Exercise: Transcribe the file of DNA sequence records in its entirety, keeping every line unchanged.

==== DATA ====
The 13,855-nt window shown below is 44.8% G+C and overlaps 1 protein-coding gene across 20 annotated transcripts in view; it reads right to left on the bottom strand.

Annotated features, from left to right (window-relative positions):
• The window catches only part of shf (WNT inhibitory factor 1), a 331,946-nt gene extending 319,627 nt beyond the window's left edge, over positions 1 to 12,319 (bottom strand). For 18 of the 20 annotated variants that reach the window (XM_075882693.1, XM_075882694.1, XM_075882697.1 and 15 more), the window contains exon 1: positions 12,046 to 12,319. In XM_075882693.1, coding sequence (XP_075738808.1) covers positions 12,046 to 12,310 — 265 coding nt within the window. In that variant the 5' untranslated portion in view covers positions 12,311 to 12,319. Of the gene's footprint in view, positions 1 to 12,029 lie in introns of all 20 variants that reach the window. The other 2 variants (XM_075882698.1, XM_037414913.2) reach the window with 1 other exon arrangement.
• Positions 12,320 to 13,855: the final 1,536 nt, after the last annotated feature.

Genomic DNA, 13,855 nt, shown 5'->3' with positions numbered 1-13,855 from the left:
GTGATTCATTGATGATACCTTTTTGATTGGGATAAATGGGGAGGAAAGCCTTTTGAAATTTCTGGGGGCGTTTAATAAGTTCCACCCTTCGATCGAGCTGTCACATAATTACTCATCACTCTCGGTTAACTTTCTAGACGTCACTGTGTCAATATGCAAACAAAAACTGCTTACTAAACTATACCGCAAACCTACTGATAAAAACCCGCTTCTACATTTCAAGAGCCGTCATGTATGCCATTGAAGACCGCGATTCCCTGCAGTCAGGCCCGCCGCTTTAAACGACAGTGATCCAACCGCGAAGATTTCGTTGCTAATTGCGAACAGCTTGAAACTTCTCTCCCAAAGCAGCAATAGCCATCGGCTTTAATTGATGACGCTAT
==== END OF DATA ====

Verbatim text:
The 13,855-nt window shown below is 44.8% G+C and overlaps 1 protein-coding gene across 20 annotated transcripts in view; it reads right to left on the bottom strand.

Annotated features, from left to right (window-relative positions):
• The window catches only part of shf (WNT inhibitory factor 1), a 331,946-nt gene extending 319,627 nt beyond the window's left edge, over positions 1 to 12,319 (bottom strand). For 18 of the 20 annotated variants that reach the window (XM_075882693.1, XM_075882694.1, XM_075882697.1 and 15 more), the window contains exon 1: positions 12,046 to 12,319. In XM_075882693.1, coding sequence (XP_075738808.1) covers positions 12,046 to 12,310 — 265 coding nt within the window. In that variant the 5' untranslated portion in view covers positions 12,311 to 12,319. Of the gene's footprint in view, positions 1 to 12,029 lie in introns of all 20 variants that reach the window. The other 2 variants (XM_075882698.1, XM_037414913.2) reach the window with 1 other exon arrangement.
• Positions 12,320 to 13,855: the final 1,536 nt, after the last annotated feature.

Genomic DNA, 13,855 nt, shown 5'->3' with positions numbered 1-13,855 from the left:
GTGATTCATTGATGATACCTTTTTGATTGGGATAAATGGGGAGGAAAGCCTTTTGAAATTTCTGGGGGCGTTTAATAAGTTCCACCCTTCGATCGAGCTGTCACATAATTACTCATCACTCTCGGTTAACTTTCTAGACGTCACTGTGTCAATATGCAAACAAAAACTGCTTACTAAACTATACCGCAAACCTACTGATAAAAACCCGCTTCTACATTTCAAGAGCCGTCATGTATGCCATTGAAGACCGCGATTCCCTGCAGTCAGGCCCGCCGCTTTAAACGACAGTGATCCAACCGCGAAGATTTCGTTGCTAATTGCGAACAGCTTGAAACTTCTCTCCCAAAGCAGCAATAGCCATCGGCTTTAATTGATGACGCTAT